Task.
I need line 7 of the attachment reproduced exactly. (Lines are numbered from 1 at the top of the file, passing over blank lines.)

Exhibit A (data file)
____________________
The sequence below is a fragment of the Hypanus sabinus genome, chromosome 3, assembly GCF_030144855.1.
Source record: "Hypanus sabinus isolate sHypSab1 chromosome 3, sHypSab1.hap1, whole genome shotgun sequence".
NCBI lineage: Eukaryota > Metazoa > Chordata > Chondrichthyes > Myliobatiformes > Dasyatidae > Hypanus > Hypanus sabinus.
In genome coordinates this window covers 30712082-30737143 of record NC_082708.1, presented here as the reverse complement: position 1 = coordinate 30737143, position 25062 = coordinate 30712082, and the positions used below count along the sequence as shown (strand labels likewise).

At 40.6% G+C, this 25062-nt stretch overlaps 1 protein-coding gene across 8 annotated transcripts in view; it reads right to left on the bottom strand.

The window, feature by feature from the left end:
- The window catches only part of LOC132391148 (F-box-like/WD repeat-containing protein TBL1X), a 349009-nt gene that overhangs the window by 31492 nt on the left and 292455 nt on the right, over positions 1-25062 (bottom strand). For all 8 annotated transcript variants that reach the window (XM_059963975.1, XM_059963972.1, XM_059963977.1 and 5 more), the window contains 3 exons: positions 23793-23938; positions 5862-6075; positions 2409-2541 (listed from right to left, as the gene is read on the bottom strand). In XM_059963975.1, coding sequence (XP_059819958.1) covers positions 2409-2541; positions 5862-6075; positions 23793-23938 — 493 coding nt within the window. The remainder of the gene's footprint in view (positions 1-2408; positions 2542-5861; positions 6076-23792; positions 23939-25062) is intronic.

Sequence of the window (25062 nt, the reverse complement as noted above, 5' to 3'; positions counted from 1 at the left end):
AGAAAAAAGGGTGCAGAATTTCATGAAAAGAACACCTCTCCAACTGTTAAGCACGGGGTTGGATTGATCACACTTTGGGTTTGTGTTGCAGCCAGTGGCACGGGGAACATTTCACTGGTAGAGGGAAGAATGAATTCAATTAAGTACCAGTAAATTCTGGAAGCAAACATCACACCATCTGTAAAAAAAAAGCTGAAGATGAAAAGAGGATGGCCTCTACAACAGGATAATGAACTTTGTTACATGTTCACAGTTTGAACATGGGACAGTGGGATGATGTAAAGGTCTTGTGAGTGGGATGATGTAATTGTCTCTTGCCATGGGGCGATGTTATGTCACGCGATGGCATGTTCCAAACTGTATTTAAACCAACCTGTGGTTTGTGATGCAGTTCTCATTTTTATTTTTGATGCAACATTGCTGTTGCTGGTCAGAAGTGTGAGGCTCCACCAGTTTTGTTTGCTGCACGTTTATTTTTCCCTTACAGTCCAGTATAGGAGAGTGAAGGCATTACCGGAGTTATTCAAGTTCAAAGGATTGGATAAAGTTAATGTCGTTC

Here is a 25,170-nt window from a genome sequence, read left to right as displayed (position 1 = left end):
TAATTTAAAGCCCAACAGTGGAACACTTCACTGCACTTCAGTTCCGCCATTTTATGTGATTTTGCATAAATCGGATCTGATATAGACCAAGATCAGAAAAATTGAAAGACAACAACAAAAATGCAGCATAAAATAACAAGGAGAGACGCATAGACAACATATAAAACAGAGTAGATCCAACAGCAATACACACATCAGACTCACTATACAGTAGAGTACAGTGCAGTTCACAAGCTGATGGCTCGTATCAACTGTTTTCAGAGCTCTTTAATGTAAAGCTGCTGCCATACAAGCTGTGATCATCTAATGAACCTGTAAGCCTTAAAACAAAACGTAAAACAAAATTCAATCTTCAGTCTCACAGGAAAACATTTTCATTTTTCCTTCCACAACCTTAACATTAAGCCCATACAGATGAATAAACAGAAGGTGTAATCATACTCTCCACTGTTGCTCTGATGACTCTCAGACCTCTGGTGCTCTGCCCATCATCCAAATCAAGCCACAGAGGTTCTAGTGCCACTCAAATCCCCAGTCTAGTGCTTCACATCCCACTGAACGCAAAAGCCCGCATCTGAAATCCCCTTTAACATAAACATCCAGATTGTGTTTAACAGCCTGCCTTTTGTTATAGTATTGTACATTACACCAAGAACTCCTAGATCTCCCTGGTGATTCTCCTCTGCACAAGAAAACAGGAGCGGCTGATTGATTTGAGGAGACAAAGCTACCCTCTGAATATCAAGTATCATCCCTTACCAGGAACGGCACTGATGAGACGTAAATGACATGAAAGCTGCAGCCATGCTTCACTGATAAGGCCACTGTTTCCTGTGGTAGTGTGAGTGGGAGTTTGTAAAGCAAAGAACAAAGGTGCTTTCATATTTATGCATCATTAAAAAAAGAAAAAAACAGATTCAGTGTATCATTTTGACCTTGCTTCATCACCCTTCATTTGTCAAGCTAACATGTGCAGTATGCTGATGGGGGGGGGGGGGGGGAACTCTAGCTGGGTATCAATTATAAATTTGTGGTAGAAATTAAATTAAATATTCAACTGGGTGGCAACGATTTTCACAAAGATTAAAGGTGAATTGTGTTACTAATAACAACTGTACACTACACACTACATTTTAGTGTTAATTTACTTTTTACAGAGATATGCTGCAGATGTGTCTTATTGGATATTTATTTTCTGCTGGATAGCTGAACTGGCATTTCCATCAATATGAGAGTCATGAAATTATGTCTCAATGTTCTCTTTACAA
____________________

- The window catches only part of LOC132391148 (F-box-like/WD repeat-containing protein TBL1X), a 349009-nt gene that overhangs the window by 31492 nt on the left and 292455 nt on the right, over positions 1-25062 (bottom strand). For all 8 annotated transcript variants that reach the window (XM_059963975.1, XM_059963972.1, XM_059963977.1 and 5 more), the window contains 3 exons: positions 23793-23938; positions 5862-6075; positions 2409-2541 (listed from right to left, as the gene is read on the bottom strand). In XM_059963975.1, coding sequence (XP_059819958.1) covers positions 2409-2541; positions 5862-6075; positions 23793-23938 — 493 coding nt within the window. The remainder of the gene's footprint in view (positions 1-2408; positions 2542-5861; positions 6076-23792; positions 23939-25062) is intronic.